During summer, we perspire (sweat) a lot due to our body’s mechanism of cooling by evaporation of sweat which takes heat from the body and makes the body cool. Cotton, being a good absorber of sweat, absorbs the sweat and helps in increasing the speed of the evaporation by increasing the surface area and exposing it to the atmosphere.
Question 2: How does water keep in the earthen pot (matka) keep cool?
When we kept water on the earthen pot (matka), the water molecules evaporate from the several tiny pores of the pot. During this process, it takes the heat from the water and thus the water cools down due to the loss of heat. This is the reason why water kept in earthen pot keep cool.
Question 3: We often sprinkle water on the ground or on the roofs during summer. Why?
This is because when we sprinkle water over the ground or roof top, the water from there evaporates taking the heat from the ground or roof top and in the process making it cool.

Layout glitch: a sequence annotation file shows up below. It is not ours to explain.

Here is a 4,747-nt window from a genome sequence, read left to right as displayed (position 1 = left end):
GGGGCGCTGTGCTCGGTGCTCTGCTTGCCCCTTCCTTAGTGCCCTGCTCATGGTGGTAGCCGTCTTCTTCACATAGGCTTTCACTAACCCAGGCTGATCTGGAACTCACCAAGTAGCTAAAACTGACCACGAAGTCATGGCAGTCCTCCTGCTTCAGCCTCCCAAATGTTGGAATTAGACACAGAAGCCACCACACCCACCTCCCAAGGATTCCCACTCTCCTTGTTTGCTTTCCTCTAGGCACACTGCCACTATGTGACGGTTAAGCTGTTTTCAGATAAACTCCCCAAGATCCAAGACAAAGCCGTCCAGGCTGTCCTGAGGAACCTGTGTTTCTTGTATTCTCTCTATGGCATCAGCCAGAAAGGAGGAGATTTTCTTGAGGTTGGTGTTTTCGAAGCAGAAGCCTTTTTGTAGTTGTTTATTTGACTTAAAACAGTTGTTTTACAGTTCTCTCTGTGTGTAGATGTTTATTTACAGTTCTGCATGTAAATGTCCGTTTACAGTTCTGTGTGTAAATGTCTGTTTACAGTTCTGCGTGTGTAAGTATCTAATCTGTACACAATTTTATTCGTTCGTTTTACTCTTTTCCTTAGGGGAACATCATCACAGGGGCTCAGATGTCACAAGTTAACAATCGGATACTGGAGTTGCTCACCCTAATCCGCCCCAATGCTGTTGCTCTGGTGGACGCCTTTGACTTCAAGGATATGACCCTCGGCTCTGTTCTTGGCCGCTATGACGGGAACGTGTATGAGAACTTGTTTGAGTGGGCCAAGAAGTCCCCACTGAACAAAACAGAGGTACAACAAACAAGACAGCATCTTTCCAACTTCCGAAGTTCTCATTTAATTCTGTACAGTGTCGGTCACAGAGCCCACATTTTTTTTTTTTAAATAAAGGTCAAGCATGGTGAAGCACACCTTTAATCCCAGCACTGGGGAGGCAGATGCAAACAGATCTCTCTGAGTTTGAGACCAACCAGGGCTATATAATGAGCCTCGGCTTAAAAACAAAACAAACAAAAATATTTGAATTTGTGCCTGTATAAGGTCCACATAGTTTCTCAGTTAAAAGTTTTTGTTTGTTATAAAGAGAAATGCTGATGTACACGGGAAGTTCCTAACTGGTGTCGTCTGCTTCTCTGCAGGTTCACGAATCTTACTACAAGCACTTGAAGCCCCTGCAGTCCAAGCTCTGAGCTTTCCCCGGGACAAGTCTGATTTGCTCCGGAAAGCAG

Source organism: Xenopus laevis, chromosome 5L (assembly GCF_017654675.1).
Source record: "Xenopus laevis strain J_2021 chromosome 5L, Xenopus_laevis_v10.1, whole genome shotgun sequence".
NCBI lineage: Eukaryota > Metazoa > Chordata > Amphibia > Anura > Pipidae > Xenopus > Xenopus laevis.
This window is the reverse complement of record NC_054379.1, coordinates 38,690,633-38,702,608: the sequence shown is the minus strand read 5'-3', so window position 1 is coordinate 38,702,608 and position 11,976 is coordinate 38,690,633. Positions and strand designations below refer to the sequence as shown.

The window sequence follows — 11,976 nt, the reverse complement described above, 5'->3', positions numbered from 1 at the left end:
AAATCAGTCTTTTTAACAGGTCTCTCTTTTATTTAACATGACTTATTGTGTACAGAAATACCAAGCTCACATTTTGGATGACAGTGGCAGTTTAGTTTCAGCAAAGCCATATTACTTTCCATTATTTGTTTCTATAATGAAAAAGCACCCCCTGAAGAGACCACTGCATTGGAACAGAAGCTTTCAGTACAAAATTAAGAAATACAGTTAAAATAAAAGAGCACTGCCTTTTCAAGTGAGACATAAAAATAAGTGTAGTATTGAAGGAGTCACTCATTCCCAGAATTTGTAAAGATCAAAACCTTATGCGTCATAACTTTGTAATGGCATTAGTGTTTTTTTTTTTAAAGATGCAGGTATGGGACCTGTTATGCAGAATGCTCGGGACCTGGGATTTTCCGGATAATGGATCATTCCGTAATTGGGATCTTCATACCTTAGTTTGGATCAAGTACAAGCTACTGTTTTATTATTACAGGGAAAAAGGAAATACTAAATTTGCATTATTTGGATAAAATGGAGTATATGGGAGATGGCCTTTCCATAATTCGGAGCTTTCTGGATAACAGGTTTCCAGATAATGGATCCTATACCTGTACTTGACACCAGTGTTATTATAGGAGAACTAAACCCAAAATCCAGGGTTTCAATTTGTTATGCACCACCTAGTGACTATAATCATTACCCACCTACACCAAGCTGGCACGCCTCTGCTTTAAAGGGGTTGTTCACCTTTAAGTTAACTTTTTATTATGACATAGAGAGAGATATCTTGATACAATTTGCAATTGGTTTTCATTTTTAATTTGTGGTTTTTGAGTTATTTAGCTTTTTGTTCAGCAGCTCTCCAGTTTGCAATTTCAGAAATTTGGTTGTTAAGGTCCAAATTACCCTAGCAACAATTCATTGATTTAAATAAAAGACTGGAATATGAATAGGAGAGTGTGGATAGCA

Question 4: We are able to sip hot tea or milk on a saucer rather than a cup. Give reasons.
We know that the rate of evaporation increases as the surface area of the liquid increases. Thus, when we put the hot milk or tea on a saucer, the surface of the liquid increases, thus the rate of evaporation of the milk or tea increases and due to increase in the rate of evaporation, more heat is taken from the hot milk or tea and it cools down more rapidly as compared to when it was in the cup and we are easily able to sip the hot milk or tea on saucer rather than a cup.
Question 5: Why does our palm feel cold when we put some acetone or perfume on it?